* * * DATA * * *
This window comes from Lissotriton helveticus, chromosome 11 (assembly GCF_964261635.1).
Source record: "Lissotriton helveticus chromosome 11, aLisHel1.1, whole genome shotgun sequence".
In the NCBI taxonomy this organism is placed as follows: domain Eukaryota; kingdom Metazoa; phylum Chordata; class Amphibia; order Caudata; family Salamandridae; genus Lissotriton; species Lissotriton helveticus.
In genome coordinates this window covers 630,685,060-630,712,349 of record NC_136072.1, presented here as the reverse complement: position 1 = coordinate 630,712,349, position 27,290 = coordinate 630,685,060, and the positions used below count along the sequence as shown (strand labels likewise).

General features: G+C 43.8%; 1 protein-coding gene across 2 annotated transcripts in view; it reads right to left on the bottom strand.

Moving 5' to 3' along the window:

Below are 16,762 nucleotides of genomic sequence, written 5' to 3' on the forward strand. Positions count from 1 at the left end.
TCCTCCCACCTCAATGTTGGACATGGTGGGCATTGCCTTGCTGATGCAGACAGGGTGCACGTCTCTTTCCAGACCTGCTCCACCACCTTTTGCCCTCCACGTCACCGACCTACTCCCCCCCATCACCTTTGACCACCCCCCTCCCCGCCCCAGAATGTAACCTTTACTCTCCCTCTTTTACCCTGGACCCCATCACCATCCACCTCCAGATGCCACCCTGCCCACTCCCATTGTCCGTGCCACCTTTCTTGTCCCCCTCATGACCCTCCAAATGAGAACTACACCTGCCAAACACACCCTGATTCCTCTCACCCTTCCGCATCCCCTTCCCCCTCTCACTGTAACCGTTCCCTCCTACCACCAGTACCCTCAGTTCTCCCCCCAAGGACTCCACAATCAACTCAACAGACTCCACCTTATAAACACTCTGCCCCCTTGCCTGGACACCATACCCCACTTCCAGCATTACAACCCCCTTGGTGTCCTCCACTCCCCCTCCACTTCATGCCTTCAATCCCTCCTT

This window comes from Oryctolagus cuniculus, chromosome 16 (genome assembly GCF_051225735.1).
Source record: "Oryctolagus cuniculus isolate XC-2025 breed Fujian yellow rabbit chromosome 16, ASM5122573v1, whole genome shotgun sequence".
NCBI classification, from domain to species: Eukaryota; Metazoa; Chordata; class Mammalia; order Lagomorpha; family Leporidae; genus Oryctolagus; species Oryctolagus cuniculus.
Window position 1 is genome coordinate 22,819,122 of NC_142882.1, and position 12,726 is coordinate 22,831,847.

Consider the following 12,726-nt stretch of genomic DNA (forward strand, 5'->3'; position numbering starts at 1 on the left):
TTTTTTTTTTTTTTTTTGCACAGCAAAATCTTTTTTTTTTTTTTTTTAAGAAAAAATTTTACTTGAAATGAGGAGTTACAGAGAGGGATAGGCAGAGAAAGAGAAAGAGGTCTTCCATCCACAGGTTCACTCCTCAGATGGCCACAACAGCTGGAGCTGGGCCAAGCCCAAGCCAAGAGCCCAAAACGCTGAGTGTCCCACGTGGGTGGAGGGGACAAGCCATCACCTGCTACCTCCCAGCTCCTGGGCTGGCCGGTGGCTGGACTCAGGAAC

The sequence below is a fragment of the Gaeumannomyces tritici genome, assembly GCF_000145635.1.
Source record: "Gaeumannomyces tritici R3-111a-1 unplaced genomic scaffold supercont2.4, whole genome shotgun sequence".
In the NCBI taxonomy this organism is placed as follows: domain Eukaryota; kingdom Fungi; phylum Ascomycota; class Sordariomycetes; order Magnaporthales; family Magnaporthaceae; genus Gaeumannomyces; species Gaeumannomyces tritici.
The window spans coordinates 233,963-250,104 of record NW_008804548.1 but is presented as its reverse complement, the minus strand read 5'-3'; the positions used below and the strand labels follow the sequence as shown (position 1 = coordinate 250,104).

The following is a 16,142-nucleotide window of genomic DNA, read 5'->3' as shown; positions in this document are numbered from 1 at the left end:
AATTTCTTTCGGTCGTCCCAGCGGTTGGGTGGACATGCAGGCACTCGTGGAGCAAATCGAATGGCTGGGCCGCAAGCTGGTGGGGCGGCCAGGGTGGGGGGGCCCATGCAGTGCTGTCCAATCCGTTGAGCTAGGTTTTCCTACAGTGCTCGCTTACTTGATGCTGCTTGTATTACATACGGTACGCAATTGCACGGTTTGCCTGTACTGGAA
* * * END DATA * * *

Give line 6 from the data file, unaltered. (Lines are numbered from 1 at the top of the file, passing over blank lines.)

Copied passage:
Moving 5' to 3' along the window: